Such problems aside, I want to say publicly to my LI teachers that, because of my repeated rewinding and playback involved in the viewing and editing of these videos, I have of necessity remained in close video touch with you, much closer than you could have ever have imagined. One might think I would have grown bored with you, but, instead, you made me laugh out loud countless times, and I have forever marveled at the talent, insights, and fun that you and the puppets generated. I consider that work a legacy.
I have wondered whether you kept the puppets as part of your teaching—perhaps not. I recognize that creative teaching needs soil in which to grow, and without it, even the most creative teachers can lose their taste for risk-taking and time-investment. Creativity in teaching comes hard on the front lines. But the way you plunged headlong into my tools and vision created an incredible repository of potential. For one or two teachers to have succeeded—well, that would have been nice. But for hundreds of teachers (many of whom knew little of puppetry, let alone creative teaching), to successfully create such incredibly robust learning experiences—now that is something.
Working with you was crucial for propelling my vision beyond what it was in the 90s, and I want you to know how truly and eternally grateful I am to all of you, wherever you are, and hope that this message in a bottle one day reaches all of you. Thank you for your love of education and children, for that was the common thread that held us suspended in play for a brief moment, and to which these 'first videos' here bear witness.
National Puppet Radio
Listen to Dr. Stuart Brown’s interview. "Spirit of Play," with Krista Tippett on her NPR radio show, Speaking of Faith. Stuart Brown is founder and director of the National Institute for Play. This interview is a terrific exploration of play that reveals implications for mainstreaming play into teaching. Real Player Required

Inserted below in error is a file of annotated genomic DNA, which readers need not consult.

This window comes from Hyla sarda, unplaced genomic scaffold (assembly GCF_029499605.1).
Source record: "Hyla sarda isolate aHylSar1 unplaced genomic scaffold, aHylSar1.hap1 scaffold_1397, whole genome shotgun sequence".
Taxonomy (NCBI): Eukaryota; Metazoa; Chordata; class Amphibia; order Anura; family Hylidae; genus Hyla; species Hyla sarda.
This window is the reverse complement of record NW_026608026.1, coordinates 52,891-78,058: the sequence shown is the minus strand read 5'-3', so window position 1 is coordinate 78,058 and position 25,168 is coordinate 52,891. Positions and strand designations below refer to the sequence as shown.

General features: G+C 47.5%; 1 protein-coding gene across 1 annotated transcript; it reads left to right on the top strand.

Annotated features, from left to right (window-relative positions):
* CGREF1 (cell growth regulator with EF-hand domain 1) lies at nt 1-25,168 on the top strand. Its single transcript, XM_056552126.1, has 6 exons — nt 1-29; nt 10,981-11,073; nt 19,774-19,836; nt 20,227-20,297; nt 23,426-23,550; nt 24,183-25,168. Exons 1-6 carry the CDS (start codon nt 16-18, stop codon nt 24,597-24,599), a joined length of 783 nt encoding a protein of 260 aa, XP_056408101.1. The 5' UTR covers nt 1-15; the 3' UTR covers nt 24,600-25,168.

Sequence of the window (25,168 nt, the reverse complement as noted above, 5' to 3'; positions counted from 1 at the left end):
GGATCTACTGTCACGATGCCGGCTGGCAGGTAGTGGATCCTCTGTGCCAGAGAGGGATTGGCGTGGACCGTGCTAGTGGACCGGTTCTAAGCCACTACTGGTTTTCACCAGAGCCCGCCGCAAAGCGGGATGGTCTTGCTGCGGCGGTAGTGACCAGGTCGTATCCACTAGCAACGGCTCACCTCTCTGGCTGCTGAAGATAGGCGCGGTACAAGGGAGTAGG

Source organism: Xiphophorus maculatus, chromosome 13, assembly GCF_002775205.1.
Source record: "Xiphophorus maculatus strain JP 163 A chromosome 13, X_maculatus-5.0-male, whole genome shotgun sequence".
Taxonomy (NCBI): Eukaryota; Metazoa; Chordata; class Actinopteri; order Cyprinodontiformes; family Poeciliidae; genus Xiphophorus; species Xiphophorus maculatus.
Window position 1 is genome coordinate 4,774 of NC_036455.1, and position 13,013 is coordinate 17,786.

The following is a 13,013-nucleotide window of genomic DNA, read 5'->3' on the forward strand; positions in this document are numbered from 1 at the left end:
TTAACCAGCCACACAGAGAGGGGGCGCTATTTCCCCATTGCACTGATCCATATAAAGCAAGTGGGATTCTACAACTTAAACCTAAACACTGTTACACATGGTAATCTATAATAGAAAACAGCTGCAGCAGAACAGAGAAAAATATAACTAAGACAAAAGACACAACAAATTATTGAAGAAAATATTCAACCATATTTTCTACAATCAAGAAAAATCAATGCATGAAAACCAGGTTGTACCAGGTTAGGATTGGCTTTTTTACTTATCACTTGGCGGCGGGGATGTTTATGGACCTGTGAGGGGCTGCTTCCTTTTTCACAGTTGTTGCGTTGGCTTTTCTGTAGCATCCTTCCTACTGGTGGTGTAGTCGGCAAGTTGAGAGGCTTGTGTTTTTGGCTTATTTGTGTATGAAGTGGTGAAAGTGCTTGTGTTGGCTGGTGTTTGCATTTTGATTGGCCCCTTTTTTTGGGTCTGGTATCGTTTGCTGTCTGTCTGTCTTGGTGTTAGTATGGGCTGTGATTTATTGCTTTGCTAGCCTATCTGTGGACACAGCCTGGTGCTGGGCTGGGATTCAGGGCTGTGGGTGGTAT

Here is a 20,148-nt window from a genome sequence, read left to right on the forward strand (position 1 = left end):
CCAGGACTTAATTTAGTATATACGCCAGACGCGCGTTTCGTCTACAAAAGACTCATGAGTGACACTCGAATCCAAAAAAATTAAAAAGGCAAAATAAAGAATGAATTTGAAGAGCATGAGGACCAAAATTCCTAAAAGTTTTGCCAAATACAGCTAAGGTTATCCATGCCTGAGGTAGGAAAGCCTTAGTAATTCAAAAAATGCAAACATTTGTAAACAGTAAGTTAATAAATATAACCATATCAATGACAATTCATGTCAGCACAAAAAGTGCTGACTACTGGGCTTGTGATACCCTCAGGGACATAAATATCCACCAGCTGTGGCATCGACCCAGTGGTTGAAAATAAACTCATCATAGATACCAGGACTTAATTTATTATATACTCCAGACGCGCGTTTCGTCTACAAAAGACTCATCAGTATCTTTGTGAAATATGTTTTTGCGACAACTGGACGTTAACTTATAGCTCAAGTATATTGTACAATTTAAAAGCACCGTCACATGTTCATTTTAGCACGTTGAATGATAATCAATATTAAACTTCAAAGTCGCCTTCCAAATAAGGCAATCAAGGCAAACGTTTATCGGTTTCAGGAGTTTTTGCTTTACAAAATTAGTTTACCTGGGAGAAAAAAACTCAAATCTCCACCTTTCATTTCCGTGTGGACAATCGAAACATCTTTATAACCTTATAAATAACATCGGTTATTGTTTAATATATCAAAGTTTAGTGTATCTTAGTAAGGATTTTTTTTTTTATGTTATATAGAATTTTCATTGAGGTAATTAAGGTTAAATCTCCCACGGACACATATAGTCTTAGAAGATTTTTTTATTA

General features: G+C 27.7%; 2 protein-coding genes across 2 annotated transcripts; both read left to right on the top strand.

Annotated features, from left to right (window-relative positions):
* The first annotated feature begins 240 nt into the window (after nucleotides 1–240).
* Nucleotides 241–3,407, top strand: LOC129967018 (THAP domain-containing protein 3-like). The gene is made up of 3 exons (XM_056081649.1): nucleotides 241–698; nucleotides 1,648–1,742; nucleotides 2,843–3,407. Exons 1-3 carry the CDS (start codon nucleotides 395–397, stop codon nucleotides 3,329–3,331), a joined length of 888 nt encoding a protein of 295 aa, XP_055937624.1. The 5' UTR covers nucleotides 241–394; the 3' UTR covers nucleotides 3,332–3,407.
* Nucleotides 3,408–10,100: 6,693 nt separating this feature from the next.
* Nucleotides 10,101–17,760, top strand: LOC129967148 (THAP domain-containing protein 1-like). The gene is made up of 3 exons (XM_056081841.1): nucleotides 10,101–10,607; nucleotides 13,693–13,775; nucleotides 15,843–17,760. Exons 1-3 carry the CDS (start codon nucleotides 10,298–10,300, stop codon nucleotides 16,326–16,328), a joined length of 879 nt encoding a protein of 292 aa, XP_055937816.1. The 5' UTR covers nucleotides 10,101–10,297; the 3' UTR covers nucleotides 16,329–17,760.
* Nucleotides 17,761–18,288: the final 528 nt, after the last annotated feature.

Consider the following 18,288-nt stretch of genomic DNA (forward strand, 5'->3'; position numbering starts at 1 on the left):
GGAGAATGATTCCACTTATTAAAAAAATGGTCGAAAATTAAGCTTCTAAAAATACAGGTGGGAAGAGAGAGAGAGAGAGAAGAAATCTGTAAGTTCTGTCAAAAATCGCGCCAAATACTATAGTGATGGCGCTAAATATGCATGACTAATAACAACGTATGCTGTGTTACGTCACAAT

Jeff Peyton's first NPR interview is with Gary Lee Schaefer, a teacher who does not fit the profile of the conventional teacher. Gary, who is in his mid 50s, teaches German to middle school students. One of the the first things Gary did getting started was get rid of his text books. Starting his new career without the customary credentials and experience, Gary now has a growing reputation in the school system as a popular staff development trainer. You have to wonder how, for this rookie, all this success in the classroom and amongst his peers has come about.
The Origins of Puppetools extend into the world of Brain Science. ( with Jeff Peyton)
This Scientific American article on the neuroscience of storytelling ought to give pause to the staunchest skeptic of the proposition that puppet play has a significant neurological relationship with the general realm of narration and its capacity for emotive transport. If educators were trained to be effective storytellers as well as playful practitioners of its sister art, namely the visual, moving, gesturing, and symbolic hand puppet, they would be equipped with two of the most powerful pathways for conveying information and turning kids into active and joyful receivers of that information.